Edit: Keep in mind the $12k Tesla RBA price is for a 56kWh (53kWh) pack of different construction & chemistry. Don't let that price influence the LEAF RBA cost.

Re: Andy Palmer and Chelsea Sexton Discuss the Nissan LEAF

Posted: Fri Oct 05, 2012 6:11 pm
by LEAFer
evchels wrote:I did bounce the $5000 figure off him though, and was told it's too low even compared to their internal costs.
Was it made very clear that the requested price is for an EXCHANGE ***NOT*** a NEW part ? I.e. including a "core charge" whereby the old part is returned to Nissan, for perhaps, refurbishment and reuse ?

Re: Andy Palmer and Chelsea Sexton Discuss the Nissan LEAF

Posted: Fri Oct 05, 2012 6:16 pm
by Stoaty
mwalsh wrote:
I did bounce the $5000 figure off him though, and was told it's too low even compared to their internal costs.
I figured as much. Should have bet Evdriver that pizza after all. Wish he'd cut the snark and deliver only facts. :?
Yes, but Ingineer confirmed the $5,000 price. Perhaps the difference is between a new pack and a remanufactured one.

Re: Andy Palmer and Chelsea Sexton Discuss the Nissan LEAF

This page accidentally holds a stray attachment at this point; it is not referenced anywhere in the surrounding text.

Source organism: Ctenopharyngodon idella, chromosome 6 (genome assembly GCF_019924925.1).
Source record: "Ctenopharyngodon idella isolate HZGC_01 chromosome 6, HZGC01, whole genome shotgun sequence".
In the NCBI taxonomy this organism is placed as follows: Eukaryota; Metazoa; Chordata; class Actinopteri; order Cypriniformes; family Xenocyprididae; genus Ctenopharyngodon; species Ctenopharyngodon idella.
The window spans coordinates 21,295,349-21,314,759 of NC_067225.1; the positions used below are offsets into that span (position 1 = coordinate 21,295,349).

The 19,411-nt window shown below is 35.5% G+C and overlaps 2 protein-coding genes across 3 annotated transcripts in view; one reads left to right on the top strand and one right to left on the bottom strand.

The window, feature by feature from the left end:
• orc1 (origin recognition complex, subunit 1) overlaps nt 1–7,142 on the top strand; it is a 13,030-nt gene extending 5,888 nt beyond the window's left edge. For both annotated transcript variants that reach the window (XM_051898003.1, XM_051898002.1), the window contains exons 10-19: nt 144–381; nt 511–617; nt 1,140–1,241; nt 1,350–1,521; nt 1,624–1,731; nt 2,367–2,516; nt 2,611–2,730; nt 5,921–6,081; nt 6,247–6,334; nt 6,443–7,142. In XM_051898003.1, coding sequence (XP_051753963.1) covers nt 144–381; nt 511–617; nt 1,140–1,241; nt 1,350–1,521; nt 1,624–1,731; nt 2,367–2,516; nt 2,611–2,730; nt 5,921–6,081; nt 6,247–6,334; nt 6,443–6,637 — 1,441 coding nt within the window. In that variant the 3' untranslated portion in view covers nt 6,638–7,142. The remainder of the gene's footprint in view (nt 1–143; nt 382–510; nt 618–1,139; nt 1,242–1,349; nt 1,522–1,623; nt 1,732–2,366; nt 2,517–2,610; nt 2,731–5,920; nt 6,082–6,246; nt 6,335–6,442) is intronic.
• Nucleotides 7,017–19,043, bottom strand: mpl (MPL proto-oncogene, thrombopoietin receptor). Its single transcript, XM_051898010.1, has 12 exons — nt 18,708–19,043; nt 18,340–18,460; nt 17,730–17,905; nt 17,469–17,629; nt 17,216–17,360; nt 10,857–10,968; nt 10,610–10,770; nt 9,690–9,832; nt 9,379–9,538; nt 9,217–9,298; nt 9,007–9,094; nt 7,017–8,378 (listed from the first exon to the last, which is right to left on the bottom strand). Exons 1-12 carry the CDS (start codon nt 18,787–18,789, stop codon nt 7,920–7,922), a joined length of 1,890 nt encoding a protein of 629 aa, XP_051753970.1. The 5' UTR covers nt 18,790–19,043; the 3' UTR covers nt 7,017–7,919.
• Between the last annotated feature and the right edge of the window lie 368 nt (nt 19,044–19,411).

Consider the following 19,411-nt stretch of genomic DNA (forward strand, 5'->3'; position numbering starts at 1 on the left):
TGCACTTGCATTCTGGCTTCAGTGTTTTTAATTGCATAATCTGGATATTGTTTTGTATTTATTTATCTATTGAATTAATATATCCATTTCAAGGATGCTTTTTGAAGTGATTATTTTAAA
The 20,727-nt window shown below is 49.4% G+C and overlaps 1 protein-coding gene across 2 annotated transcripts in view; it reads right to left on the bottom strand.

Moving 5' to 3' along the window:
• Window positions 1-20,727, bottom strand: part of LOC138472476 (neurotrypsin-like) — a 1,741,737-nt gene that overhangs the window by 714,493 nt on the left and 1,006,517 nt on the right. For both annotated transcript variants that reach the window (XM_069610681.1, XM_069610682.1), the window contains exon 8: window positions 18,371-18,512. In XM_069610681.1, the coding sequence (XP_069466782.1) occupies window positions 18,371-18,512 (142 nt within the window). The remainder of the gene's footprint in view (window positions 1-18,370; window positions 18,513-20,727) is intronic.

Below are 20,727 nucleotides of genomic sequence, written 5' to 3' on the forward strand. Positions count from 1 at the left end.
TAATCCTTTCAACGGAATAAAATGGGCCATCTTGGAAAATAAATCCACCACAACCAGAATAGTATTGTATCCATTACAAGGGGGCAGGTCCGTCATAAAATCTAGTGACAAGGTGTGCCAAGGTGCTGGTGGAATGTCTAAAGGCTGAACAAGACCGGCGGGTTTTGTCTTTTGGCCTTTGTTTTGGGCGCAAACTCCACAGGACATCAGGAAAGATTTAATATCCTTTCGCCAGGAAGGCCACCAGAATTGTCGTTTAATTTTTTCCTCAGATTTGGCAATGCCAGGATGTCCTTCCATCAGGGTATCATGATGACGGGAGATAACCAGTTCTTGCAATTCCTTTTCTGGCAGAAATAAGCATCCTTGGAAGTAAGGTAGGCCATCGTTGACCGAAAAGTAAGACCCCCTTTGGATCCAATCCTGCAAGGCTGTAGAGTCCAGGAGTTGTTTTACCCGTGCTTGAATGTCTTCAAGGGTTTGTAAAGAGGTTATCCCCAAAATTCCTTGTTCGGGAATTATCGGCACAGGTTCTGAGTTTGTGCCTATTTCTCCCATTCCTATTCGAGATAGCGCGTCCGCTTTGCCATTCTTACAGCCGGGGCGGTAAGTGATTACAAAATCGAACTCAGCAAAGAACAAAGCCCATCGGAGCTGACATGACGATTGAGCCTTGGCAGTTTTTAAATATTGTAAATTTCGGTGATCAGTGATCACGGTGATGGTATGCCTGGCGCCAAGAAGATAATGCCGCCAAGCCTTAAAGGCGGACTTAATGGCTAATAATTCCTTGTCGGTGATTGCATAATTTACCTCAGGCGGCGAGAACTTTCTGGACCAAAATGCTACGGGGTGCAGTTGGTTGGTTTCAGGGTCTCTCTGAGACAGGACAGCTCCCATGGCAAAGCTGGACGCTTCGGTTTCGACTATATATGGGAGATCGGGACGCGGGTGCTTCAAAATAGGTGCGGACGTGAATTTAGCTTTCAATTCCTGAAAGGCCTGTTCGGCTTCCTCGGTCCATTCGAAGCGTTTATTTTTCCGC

Posted: Fri Oct 05, 2012 6:22 pm
by evchels
LEAFer wrote:
evchels wrote:I did bounce the $5000 figure off him though, and was told it's too low even compared to their internal costs.
Was it made very clear that the requested price is for an EXCHANGE ***NOT*** a NEW part ? I.e. including a "core charge" whereby the old part is returned to Nissan, for perhaps, refurbishment and reuse ?
Yes. What my own automotive experience hasn't taught me, my better half has! :)

Though in reality, I also told him we'd be happy to take all versions of battery price they were willing to give. Modules, whole packs, core charge or not, etc.

Re: Andy Palmer and Chelsea Sexton Discuss the Nissan LEAF

Posted: Fri Oct 05, 2012 6:24 pm
by palmermd
Stoaty wrote:
mwalsh wrote:
I did bounce the $5000 figure off him though, and was told it's too low even compared to their internal costs.
I figured as much. Should have bet Evdriver that pizza after all. Wish he'd cut the snark and deliver only facts. :?
Yes, but Ingineer confirmed the $5,000 price. Perhaps the difference is between a new pack and a remanufactured one.